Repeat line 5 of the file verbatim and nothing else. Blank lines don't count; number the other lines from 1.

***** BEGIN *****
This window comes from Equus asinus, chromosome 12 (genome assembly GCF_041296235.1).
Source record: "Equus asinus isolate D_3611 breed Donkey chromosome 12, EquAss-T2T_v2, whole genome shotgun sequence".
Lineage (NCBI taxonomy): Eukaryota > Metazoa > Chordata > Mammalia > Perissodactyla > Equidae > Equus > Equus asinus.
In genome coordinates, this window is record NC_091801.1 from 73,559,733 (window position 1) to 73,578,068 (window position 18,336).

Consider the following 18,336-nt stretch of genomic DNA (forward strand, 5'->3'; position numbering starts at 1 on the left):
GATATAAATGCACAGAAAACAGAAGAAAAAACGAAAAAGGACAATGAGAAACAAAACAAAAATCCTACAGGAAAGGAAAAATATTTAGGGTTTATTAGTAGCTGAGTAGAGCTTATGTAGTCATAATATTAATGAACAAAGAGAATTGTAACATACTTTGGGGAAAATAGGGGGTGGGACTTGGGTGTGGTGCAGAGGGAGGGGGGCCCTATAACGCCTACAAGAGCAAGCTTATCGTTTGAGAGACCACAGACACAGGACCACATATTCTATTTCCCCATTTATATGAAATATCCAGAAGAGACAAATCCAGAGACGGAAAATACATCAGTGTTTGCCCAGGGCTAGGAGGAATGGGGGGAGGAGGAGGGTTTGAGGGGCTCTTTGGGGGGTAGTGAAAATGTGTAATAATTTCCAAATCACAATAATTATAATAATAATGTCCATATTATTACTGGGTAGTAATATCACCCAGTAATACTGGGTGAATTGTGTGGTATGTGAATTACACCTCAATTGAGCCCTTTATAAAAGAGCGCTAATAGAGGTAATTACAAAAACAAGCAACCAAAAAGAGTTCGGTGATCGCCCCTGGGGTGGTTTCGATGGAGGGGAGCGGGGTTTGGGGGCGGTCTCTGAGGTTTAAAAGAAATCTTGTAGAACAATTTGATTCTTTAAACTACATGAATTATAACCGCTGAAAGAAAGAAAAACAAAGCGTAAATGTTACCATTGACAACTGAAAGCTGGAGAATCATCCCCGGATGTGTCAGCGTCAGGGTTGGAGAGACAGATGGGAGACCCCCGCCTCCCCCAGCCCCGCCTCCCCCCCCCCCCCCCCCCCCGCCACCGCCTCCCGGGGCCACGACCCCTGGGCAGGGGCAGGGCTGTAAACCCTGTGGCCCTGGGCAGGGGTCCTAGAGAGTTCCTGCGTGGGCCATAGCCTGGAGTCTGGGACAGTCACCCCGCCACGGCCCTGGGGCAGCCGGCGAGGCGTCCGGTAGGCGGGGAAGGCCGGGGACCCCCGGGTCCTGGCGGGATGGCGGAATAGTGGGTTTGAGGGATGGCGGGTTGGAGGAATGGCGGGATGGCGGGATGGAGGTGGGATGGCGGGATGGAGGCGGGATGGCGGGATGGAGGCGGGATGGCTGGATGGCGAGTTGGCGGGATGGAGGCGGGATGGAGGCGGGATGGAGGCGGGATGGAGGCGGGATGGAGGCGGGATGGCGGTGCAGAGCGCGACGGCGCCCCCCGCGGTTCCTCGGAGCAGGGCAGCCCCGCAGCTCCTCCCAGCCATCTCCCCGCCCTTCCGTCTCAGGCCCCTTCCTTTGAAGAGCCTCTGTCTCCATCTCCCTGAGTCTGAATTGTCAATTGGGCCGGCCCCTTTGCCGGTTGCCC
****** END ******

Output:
Consider the following 18,336-nt stretch of genomic DNA (forward strand, 5'->3'; position numbering starts at 1 on the left):